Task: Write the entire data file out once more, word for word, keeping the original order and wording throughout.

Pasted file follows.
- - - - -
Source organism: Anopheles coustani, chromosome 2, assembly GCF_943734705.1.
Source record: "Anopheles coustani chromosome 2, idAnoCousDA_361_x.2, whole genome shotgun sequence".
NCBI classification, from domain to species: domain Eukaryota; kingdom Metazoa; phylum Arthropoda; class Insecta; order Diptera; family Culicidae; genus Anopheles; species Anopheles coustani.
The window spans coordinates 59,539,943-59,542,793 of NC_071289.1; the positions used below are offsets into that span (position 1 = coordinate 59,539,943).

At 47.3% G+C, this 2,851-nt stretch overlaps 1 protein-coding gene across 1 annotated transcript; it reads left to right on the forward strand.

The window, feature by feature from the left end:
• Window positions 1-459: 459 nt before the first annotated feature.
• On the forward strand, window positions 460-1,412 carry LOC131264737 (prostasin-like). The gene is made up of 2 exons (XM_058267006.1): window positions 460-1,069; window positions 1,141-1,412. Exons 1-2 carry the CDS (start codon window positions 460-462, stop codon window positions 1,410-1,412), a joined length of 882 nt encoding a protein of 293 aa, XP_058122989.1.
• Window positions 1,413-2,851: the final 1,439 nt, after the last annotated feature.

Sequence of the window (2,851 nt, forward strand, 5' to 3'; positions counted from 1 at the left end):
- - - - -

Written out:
Source organism: Anopheles coustani, chromosome 2, assembly GCF_943734705.1.
Source record: "Anopheles coustani chromosome 2, idAnoCousDA_361_x.2, whole genome shotgun sequence".
NCBI classification, from domain to species: domain Eukaryota; kingdom Metazoa; phylum Arthropoda; class Insecta; order Diptera; family Culicidae; genus Anopheles; species Anopheles coustani.
The window spans coordinates 59,539,943-59,542,793 of NC_071289.1; the positions used below are offsets into that span (position 1 = coordinate 59,539,943).

At 47.3% G+C, this 2,851-nt stretch overlaps 1 protein-coding gene across 1 annotated transcript; it reads left to right on the forward strand.

The window, feature by feature from the left end:
• Window positions 1-459: 459 nt before the first annotated feature.
• On the forward strand, window positions 460-1,412 carry LOC131264737 (prostasin-like). The gene is made up of 2 exons (XM_058267006.1): window positions 460-1,069; window positions 1,141-1,412. Exons 1-2 carry the CDS (start codon window positions 460-462, stop codon window positions 1,410-1,412), a joined length of 882 nt encoding a protein of 293 aa, XP_058122989.1.
• Window positions 1,413-2,851: the final 1,439 nt, after the last annotated feature.

Sequence of the window (2,851 nt, forward strand, 5' to 3'; positions counted from 1 at the left end):